You have come up with a brilliant new business concept. You've pulled together your pitch and you are ready to approach friends and family/present it to Corporate/pitch every VC in town. But the first reaction you receive after your practice pitch to your spouse/best friend/mentor is emphatic: “Solid pitch. But that name has to go!”
Call us old-fashioned, but we think email newsletters are a fantastic tool. We use them in a few different ways:
We have been a bit lazy. We rely far too much on Facebook and we know it. We test new product concepts, we test ways to market existing products, and Facebook, frankly, is great for both of these activities.
You have probably heard statistics about the high failure rates of new product launches. Is it 40%? 80%? 95%? Why so high?
The oldest of the Gen Z cohort is starting to graduate from college. Will they follow millennials to the coasts?
There’s a fine line between capturing a cultural moment and exploiting social issues for financial gain. Exhibit A: International Women’s Day.
In the last twenty years, news media revenue models have taken a series of gut punches.
It's hard to be a big mass brand in a world of microsegments.
Algorithms are everywhere, controlling your digital experience in ways that can have unpalatable social implications. But every once in a while, users fight back and get the better of algorithms.
You’ve mastered millennial marketing, right? Good. Because there’s a new kid in town. Gen Z has arrived, and they are going to require all of your savvy and creativity to reach and engage.
Over half of the world's population lives in urban areas, and, according to the United Nations, another 2.5 billion may join them by 2050.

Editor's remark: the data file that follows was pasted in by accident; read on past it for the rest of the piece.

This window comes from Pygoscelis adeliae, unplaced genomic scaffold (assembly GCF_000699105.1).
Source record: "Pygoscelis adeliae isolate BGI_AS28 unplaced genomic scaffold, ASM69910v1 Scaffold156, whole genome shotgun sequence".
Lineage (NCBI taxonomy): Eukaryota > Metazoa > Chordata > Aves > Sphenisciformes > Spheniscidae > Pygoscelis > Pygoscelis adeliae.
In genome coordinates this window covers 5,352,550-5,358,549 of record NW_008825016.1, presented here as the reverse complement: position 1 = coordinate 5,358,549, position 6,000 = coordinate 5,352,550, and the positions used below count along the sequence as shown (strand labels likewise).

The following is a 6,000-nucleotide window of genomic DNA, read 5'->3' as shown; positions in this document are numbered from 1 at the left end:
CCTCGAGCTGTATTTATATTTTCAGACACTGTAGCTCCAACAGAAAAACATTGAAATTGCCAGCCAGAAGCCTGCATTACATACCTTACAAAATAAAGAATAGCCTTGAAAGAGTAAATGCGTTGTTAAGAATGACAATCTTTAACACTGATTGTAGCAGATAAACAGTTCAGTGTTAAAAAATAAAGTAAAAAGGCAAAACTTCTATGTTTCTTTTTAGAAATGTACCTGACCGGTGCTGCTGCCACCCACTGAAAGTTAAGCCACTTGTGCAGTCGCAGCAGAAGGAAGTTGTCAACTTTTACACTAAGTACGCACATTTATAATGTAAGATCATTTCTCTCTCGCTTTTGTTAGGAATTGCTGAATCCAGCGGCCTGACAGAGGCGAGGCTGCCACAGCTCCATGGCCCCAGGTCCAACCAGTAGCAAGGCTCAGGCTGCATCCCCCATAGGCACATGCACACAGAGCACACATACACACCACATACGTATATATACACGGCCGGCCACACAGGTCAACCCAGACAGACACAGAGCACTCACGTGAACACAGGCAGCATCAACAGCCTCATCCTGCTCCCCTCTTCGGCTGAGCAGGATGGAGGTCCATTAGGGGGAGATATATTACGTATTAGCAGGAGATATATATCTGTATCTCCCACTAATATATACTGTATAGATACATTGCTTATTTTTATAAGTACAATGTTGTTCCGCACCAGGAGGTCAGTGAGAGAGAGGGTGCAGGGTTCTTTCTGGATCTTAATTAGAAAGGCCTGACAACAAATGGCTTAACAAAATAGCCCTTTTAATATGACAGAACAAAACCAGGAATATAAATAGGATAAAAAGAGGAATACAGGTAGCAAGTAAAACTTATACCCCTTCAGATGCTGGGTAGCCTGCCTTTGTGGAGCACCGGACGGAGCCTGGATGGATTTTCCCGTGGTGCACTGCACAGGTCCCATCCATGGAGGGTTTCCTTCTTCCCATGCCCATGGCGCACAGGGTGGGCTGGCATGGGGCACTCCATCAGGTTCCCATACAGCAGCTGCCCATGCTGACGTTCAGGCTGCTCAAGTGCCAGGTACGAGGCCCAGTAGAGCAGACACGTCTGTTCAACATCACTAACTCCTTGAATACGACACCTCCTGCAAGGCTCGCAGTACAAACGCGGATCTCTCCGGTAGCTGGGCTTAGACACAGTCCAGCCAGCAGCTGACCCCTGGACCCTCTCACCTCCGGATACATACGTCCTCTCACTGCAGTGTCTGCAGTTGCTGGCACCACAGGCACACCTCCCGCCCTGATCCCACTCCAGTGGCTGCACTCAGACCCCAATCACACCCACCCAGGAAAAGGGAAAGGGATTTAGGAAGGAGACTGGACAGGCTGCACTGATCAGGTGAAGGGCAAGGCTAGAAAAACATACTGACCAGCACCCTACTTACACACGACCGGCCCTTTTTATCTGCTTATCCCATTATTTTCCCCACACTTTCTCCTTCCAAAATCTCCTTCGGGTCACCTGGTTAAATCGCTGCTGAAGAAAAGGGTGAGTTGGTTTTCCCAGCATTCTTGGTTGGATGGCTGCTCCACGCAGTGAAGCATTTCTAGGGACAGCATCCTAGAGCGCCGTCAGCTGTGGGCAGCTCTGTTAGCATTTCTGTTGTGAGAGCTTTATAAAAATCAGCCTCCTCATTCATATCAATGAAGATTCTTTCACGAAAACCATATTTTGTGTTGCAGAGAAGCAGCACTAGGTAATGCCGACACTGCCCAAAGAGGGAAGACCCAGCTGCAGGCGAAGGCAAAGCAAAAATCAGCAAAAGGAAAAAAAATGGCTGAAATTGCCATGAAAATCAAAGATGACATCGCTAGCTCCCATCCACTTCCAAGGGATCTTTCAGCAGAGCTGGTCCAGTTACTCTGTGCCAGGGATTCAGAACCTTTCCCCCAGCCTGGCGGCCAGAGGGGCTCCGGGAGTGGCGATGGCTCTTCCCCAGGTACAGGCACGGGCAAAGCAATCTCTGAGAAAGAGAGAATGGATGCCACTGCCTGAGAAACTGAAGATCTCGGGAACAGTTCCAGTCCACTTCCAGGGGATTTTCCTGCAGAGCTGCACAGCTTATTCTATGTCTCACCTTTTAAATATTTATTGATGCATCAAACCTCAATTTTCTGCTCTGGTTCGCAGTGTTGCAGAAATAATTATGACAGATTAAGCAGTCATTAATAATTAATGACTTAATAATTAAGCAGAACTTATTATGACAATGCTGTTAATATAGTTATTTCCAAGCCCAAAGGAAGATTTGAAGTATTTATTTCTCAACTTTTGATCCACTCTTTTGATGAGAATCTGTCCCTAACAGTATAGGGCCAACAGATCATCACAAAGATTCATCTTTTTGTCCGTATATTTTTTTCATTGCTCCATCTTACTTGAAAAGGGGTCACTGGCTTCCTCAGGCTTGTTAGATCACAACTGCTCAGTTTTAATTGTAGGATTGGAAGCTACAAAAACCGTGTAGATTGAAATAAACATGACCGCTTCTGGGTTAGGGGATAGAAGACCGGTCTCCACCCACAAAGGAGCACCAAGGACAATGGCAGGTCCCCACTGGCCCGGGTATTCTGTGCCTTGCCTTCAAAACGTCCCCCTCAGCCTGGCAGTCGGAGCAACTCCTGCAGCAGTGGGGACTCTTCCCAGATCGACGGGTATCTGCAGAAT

We love PowerPoint. We just think it should be regulated, like (ahem) guns. Clearly not everyone should be allowed to use it.
What types of risks are associated with launching a new product? First and foremost is product-market fit: is there a demonstrated need for your product in a market you can reach affordably?
In the world of marketing, a debate has raged for several years: is creativity or analytics the key to success?
Ah, January! That time of year when everyone makes predictions about upcoming trends.
If you read our last newsletter, you know that we are focused on escaping our echo chambers. And since it is the time of year when our minds turn to resolutions, we decided to do something about it.
Working at Spark No. 9 means that we need to leave our echo chamber—you know, that place on social media where everyone agrees with you—almost every day.
Can’t shake your shopaholism? Gaming got you glued to the screen? Facebook fixation interfering with work?
So-called smart cities have been a thing for years now, but most of the successes have not been visible to the public.
Bias has been much in the news, mostly in reference to the media. And it’s also bandied about in reference to the echo chambers and bubbles of social media.
Looking for a new tech-driven craze to fill out your to-do list? Microvideo is here, and it’s the latest marketing must-have, especially for social media.
But New York City, with its collection of retailers both chic and esoteric, seemed resistant to brick-and-mortar demise. Not anymore.
Pie charts are the smiley faces of data visualization: Overused. A little too cute. At worst, a substitute for thinking.
Finding your first customer is very different from finding your 5,283rd customer.
Trendiness is often looked down upon. We praise the style-makers and iconoclasts, the people who see around corners, the founders and inventors.